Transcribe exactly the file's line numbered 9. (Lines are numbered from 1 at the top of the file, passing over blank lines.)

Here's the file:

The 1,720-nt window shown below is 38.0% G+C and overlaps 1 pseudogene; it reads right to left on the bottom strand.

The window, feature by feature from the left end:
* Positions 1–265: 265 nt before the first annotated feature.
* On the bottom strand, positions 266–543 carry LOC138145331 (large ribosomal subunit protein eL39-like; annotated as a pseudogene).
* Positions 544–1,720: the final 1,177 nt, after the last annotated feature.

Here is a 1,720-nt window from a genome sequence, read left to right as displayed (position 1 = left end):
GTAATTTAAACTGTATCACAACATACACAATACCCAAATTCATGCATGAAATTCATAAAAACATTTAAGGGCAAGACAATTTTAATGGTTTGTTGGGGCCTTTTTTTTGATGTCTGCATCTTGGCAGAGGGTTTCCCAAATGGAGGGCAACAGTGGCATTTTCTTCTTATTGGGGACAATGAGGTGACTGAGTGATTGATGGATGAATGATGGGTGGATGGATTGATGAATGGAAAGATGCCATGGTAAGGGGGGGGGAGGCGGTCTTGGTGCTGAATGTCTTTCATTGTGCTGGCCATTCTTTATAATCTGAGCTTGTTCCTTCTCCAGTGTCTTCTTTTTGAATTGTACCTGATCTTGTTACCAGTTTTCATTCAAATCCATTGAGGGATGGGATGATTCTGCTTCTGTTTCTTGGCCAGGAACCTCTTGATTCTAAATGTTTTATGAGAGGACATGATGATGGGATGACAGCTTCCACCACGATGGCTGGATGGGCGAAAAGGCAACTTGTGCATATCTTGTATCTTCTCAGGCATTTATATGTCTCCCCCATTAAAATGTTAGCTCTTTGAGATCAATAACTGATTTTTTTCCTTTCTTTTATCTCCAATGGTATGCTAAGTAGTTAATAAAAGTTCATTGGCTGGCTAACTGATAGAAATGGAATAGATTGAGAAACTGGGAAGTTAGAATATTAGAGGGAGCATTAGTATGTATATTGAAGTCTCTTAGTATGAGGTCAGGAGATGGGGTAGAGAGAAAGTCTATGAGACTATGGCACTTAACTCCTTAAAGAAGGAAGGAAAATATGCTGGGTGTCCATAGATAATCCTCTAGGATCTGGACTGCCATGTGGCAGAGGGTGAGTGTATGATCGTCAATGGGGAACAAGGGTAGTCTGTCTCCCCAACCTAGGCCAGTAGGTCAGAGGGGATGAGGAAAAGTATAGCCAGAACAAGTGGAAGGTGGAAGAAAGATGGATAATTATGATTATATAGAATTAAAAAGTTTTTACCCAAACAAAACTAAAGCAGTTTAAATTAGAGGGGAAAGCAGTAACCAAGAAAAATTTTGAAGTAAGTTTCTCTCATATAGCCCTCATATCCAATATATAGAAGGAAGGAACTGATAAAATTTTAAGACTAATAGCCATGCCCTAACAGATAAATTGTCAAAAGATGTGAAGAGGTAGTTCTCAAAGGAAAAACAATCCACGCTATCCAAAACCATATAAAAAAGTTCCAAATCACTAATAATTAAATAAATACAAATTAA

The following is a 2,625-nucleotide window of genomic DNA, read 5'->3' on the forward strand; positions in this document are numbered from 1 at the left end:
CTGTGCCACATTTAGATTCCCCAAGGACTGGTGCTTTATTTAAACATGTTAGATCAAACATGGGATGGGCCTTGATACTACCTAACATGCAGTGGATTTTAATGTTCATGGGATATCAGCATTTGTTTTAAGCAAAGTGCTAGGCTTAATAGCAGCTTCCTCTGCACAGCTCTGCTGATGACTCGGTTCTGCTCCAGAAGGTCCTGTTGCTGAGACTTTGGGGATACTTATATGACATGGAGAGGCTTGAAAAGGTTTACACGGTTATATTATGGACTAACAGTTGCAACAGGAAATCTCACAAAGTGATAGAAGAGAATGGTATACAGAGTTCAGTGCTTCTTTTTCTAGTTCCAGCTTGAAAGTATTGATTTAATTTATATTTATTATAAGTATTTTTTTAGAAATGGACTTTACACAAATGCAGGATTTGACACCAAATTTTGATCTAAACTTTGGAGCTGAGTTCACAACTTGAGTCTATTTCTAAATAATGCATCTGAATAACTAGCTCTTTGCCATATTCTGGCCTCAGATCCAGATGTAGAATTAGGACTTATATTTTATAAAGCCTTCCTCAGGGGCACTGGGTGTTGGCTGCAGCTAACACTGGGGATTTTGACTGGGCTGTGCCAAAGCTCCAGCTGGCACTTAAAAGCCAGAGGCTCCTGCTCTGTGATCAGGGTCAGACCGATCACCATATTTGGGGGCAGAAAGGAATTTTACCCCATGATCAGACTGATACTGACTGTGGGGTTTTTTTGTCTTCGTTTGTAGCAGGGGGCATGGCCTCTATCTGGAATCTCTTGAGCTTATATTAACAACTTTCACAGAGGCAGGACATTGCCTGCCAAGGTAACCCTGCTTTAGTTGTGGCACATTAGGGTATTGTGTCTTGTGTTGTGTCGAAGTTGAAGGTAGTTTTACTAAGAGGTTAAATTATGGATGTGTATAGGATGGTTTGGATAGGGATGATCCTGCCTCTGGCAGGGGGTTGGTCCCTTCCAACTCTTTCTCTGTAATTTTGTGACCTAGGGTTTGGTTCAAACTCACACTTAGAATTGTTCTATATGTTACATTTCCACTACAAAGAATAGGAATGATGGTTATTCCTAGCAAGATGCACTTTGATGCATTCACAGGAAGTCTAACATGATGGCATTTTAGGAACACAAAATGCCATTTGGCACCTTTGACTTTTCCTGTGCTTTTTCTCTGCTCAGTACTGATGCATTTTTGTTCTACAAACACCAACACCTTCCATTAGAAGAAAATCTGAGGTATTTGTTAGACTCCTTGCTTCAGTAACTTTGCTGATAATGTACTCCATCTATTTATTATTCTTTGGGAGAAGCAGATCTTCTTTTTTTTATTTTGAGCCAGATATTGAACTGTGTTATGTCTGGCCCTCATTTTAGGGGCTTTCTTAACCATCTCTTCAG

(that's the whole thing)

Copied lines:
CTGTGCCACATTTAGATTCCCCAAGGACTGGTGCTTTATTTAAACATGTTAGATCAAACATGGGATGGGCCTTGATACTACCTAACATGCAGTGGATTTTAATGTTCATGGGATATCAGCATTTGTTTTAAGCAAAGTGCTAGGCTTAATAGCAGCTTCCTCTGCACAGCTCTGCTGATGACTCGGTTCTGCTCCAGAAGGTCCTGTTGCTGAGACTTTGGGGATACTTATATGACATGGAGAGGCTTGAAAAGGTTTACACGGTTATATTATGGACTAACAGTTGCAACAGGAAATCTCACAAAGTGATAGAAGAGAATGGTATACAGAGTTCAGTGCTTCTTTTTCTAGTTCCAGCTTGAAAGTATTGATTTAATTTATATTTATTATAAGTATTTTTTTAGAAATGGACTTTACACAAATGCAGGATTTGACACCAAATTTTGATCTAAACTTTGGAGCTGAGTTCACAACTTGAGTCTATTTCTAAATAATGCATCTGAATAACTAGCTCTTTGCCATATTCTGGCCTCAGATCCAGATGTAGAATTAGGACTTATATTTTATAAAGCCTTCCTCAGGGGCACTGGGTGTTGGCTGCAGCTAACACTGGGGATTTTGACTGGGCTGTGCCAAAGCTCCAGCTGGCACTTAAAAGCCAGAGGCTCCTGCTCTGTGATCAGGGTCAGACCGATCACCATATTTGGGGGCAGAAAGGAATTTTACCCCATGATCAGACTGATACTGACTGTGGGGTTTTTTTGTCTTCGTTTGTAGCAGGGGGCATGGCCTCTATCTGGAATCTCTTGAGCTTATATTAACAACTTTCACAGAGGCAGGACATTGCCTGCCAAGGTAACCCTGCTTTAGTTGTGGCACATTAGGGTATTGTGTCTTGTGTTGTGTCGAAGTTGAAGGTAGTTTTACTAAGAGGTTAAATTATGGATGTGTATAGGATGGTTTGGATAGGGATGATCCTGCCTCTGGCAGGGGGTTGGTCCCTTCCAACTCTTTCTCTGTAATTTTGTGACCTAGGGTTTGGTTCAAACTCACACTTAGAATTGTTCTATATGTTACATTTCCACTACAAAGAATAGGAATGATGGTTATTCCTAGCAAGATGCACTTTGATGCATTCACAGGAAGTCTAACATGATGGCATTTTAGGAACACAAAATGCCATTTGGCACCTTTGACTTTTCCTGTGCTTTTTCTCTGCTCAGTACTGATGCATTTTTGTTCTACAAACACCAACACCTTCCATTAGAAGAAAATCTGAGGTATTTGTTAGACTCCTTGCTTCAGTAACTTTGCTGATAATGTACTCCATCTATTTATTATTCTTTGGGAGAAGCAGATCTTCTTTTTTTTATTTTGAGCCAGATATTGAACTGTGTTATGTCTGGCCCTCATTTTAGGGGCTTTCTTAACCATCTCTTCAG